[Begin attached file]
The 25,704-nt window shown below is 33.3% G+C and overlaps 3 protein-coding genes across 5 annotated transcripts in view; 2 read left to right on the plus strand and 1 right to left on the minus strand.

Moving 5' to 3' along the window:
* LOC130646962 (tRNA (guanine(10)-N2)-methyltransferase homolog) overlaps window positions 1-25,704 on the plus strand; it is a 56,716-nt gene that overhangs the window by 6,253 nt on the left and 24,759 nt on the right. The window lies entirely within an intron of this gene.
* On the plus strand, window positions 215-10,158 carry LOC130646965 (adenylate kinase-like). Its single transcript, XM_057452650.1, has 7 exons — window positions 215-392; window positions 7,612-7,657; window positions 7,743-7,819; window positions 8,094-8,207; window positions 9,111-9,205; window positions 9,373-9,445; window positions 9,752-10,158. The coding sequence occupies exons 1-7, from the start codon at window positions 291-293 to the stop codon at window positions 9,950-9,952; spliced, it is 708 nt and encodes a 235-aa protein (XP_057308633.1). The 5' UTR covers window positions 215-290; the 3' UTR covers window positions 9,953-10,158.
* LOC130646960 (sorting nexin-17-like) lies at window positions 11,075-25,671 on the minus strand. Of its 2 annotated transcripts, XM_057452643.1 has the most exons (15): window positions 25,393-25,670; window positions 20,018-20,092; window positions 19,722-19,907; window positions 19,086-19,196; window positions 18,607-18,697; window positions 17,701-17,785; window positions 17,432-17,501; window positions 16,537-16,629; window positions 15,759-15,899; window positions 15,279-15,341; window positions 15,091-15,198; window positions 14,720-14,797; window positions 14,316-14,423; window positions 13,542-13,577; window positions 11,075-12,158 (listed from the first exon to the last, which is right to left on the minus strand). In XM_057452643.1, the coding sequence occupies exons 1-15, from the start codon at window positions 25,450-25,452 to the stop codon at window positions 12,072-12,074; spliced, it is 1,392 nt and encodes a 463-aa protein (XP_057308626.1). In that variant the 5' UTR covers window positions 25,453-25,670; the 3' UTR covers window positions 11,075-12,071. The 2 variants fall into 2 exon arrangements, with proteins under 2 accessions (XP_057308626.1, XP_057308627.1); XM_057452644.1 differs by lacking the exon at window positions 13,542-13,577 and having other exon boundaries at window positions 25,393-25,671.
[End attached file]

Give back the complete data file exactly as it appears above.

The 25,704-nt window shown below is 33.3% G+C and overlaps 3 protein-coding genes across 5 annotated transcripts in view; 2 read left to right on the plus strand and 1 right to left on the minus strand.

Moving 5' to 3' along the window:
* LOC130646962 (tRNA (guanine(10)-N2)-methyltransferase homolog) overlaps window positions 1-25,704 on the plus strand; it is a 56,716-nt gene that overhangs the window by 6,253 nt on the left and 24,759 nt on the right. The window lies entirely within an intron of this gene.
* On the plus strand, window positions 215-10,158 carry LOC130646965 (adenylate kinase-like). Its single transcript, XM_057452650.1, has 7 exons — window positions 215-392; window positions 7,612-7,657; window positions 7,743-7,819; window positions 8,094-8,207; window positions 9,111-9,205; window positions 9,373-9,445; window positions 9,752-10,158. The coding sequence occupies exons 1-7, from the start codon at window positions 291-293 to the stop codon at window positions 9,950-9,952; spliced, it is 708 nt and encodes a 235-aa protein (XP_057308633.1). The 5' UTR covers window positions 215-290; the 3' UTR covers window positions 9,953-10,158.
* LOC130646960 (sorting nexin-17-like) lies at window positions 11,075-25,671 on the minus strand. Of its 2 annotated transcripts, XM_057452643.1 has the most exons (15): window positions 25,393-25,670; window positions 20,018-20,092; window positions 19,722-19,907; window positions 19,086-19,196; window positions 18,607-18,697; window positions 17,701-17,785; window positions 17,432-17,501; window positions 16,537-16,629; window positions 15,759-15,899; window positions 15,279-15,341; window positions 15,091-15,198; window positions 14,720-14,797; window positions 14,316-14,423; window positions 13,542-13,577; window positions 11,075-12,158 (listed from the first exon to the last, which is right to left on the minus strand). In XM_057452643.1, the coding sequence occupies exons 1-15, from the start codon at window positions 25,450-25,452 to the stop codon at window positions 12,072-12,074; spliced, it is 1,392 nt and encodes a 463-aa protein (XP_057308626.1). In that variant the 5' UTR covers window positions 25,453-25,670; the 3' UTR covers window positions 11,075-12,071. The 2 variants fall into 2 exon arrangements, with proteins under 2 accessions (XP_057308626.1, XP_057308627.1); XM_057452644.1 differs by lacking the exon at window positions 13,542-13,577 and having other exon boundaries at window positions 25,393-25,671.